Internet Shakespeare Editions

Author: William Shakespeare
Editor: W. L. Godshalk
Peer Reviewed

Troilus and Cressida (Folio 1, 1623)



Troylus and Cressida.

Par. There is no helpe:
The bitter disposition of the time will haue it so.
On Lord, weele follow you.
2225Æne. Good morrow all.
Exit Æneas
Par. And tell me noble Diomed; faith tell me true,
Euen in the soule of sound good fellow ship,
Who in your thoughts merits faire Helen most?
My selfe, or Menelaus?
2230Diom. Both alike.
He merits well to haue her, that doth seeke her,
Not making any scruple of her soylure,
With such a hell of paine, and world of charge.
And you as well to keepe her, that defend her,
2235Not pallating the taste of her dishonour,
With such a costly losse of wealth and friends:
He like a puling Cuckold, would drinke vp
The lees and dregs of a flat tamed peece:
You like a letcher, out of whorish loynes,
2240Are pleas'd to breede out your inheritors:
Both merits poyz'd, each weighs no lesse nor more,
But he as he, which heauier for a whore.
Par. You are too bitter to your country-woman.
Dio. Shee's bitter to her countrey: heare me Paris,
2245For euery false drop in her baudy veines,
A Grecians life hath sunke: for euery scruple
Of her contaminated carrion weight,
A Troian hath beene slaine. Since she could speake,
She hath not giuen so many good words breath,
2250As for her, Greekes and Troians suffred death.
Par. Faire Diomed, you doe as chapmen doe,
Dis praise the thing that you desire to buy:
But we in silence hold this vertue well;
Weele not commend, what we intend to sell.
2255Here lyes our way.
Exeunt.

Enter Troylus and Cressida.

Troy. Deere trouble not your selfe: the morne is cold.
Cres. Then sweet my Lord, Ile call mine Vnckle down;
He shall vnbolt the Gates.
2260Troy. Trouble him not:
To bed, to bed: sleepe kill those pritty eyes,
And giue as soft attachment to thy sences,
As Infants empty of all thought.
Cres. Good morrow then.
2265Troy. I prithee now to bed.
Cres. Are you a weary of me?
Troy. O Cressida! but that the busie day
Wak't by the Larke, hath rouz'd the ribauld Crowes,
And dreaming night will hide our eyes no longer:
2270I would not from thee.
Cres. Night hath beene too briefe.
Troy. Beshrew the witch! with venemous wights she
As hidiously as hell; but flies the graspes of loue,
With wings more momentary, swift then thought:
2275You will catch cold, and curse me.
Cres. Prithee tarry, you men will neuer tarry;
O foolish Cressid, I might haue still held off,
And then you would haue tarried. Harke, ther's one vp?
Pand. within. What's all the doores open here?
2280Troy. It is your Vnckle.
Enter Pandarus.
Cres. A pestilence on him: now will he be mocking:
I shall haue such a life.
Pan. How now, how now? how goe maiden-heads?
Heare you Maide: wher's my cozin Cressid?
2285Cres. Go hang your self, you naughty mocking Vnckle:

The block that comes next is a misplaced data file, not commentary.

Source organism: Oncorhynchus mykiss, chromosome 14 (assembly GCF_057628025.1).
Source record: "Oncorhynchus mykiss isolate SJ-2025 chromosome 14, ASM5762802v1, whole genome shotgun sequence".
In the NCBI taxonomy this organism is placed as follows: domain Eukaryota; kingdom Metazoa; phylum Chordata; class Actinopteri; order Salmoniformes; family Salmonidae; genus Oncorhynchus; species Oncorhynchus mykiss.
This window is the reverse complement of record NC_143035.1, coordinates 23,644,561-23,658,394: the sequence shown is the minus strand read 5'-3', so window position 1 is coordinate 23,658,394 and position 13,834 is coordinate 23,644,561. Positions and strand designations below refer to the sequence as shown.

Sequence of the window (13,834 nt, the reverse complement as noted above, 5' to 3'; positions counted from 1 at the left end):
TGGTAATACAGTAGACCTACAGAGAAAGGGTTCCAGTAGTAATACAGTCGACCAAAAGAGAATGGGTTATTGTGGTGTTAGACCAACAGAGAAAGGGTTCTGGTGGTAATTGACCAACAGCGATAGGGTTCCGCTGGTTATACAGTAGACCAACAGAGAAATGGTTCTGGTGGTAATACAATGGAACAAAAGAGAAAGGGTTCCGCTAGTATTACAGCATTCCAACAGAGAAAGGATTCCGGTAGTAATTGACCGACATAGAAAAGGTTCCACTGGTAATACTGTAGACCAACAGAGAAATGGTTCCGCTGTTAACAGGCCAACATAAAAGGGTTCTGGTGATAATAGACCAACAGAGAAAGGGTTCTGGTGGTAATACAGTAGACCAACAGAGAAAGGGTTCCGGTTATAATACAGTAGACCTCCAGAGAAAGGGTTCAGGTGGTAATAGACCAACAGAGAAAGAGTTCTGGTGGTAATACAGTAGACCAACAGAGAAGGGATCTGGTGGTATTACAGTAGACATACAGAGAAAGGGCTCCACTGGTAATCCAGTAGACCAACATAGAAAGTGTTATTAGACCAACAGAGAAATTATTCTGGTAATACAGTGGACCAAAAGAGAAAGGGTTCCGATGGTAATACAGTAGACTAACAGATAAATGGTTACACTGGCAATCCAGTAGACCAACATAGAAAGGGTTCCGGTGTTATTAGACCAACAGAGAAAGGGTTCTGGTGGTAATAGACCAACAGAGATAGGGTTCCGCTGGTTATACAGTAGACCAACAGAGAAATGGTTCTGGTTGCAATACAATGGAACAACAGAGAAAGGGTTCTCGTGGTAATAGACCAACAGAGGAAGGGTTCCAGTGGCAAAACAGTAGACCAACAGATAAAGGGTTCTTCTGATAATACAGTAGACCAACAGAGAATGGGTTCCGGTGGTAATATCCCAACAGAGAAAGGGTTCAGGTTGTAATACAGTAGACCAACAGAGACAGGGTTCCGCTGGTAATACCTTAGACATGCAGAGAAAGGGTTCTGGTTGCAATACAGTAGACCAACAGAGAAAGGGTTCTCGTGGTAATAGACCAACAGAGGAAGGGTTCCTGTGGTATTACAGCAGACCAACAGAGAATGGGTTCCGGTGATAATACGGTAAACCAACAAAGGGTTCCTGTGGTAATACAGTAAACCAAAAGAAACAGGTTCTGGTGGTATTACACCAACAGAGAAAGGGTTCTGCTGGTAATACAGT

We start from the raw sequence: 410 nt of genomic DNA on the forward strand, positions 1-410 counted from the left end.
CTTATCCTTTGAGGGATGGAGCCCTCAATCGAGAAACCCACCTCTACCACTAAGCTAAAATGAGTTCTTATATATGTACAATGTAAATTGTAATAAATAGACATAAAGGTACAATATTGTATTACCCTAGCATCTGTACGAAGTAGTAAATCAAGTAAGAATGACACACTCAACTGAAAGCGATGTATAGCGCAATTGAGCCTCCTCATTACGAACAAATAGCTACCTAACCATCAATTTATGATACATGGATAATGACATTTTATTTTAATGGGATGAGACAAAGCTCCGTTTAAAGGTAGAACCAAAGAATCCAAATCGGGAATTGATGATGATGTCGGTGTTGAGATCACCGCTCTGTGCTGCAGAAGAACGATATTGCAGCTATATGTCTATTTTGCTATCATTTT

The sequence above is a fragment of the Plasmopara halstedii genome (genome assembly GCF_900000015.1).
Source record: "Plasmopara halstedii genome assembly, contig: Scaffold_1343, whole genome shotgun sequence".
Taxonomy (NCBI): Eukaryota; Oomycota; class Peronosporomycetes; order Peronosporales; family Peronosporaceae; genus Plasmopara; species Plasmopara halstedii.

You bring me to doo----and then you floute me too.
Pan. To do what? to do what? let her say what:
What haue I brought you to doe?
Cres. Come, come, beshrew your heart: youle nere be
2290good, nor suffer others.
Pan. Ha, ha: alas poore wretch: a poore Chipochia, hast
not slept to night? would he not (a naughty man) let it
sleepe: a bug-beare take him.
One knocks.
Cres. Did not I tell you? would he were knockt ith'
2295head. Who's that at doore? good Vnckle goe and see.
My Lord, come you againe into my Chamber:
You smile and mocke me, as if I meant naughtily.
Troy. Ha, ha.
Cre. Come you are deceiu'd, I thinke of no such thing.
2300How earnestly they knocke: pray you come in.
Knocke.
I would not for halfe Troy haue you seene here.
Exeunt
Pan. Who's there? what's the matter? will you beate
downe the doore? How now, what's the matter?
Æne. Good morrow Lord, good morrow.
2305Pan. Who's there my Lord Æneas? by my troth I
knew you not: what newes with you so early?
Æne. Is not Prince Troylus here?
Pan. Here? what should he doe here?
Æne. Come he is here, my Lord, doe not deny him:
2310It doth import him much to speake with me.
Pan. Is he here say you? 'tis more then I know, Ile be
sworne: For my owne part I came in late: what should
he doe here?
Æne. Who, nay then: Come, come, youle doe him
2315wrong, ere y'are ware: youle be so true to him, to be
false to him: Doe not you know of him, but yet goe fetch
him hither, goe.

Enter Troylus.
Troy. How now, what's the matter?
2320Æne. My Lord, I scarce haue leisure to salute you,
My matter is so rash: there is at hand,
Paris your brother, and Deiphœbus,
The Grecian Diomed, and our Anthenor
Deliuer'd to vs, and for him forth-with,
2325Ere the first sacrifice, within this houre,
We must giue vp to Diomeds hand
The Lady Cressida.
Troy. Is it concluded so?
Æne. By Priam, and the generall state of Troy,
2330They are at hand, and ready to effect it.
Troy. How my atchieuements mocke me;
I will goe meete them: and my Lord Æneas,
We met by chance; you did not finde me here.
Æn. Good, good, my Lord, the secrets of nature
2335Haue not more gift in taciturnitie.
Exennt.

Enter Pandarus and Cressid.
Pan. Is't possible? no sooner got but lost: the diuell
take Anthenor; the yong Prince will goe mad: a plague
vpon Anthenor; I would they had brok's necke.
2340Cres. How now? what's the matter? who was here?
Pan. Ah, ha!
Cres. Why sigh you so profoundly? wher's my Lord?
gone? tell me sweet Vnckle, what's the matter?
Pan. Would I were as deepe vnder the earth as I am
2345aboue.
Cres. O the gods! what's the matter?
Pan. Prythee get thee in: would thou had'st nere been
borne; I knew thou would'st be his death. O poore Gen-
tleman: a plague vpon Anthenor.
¶¶2
Cres. Good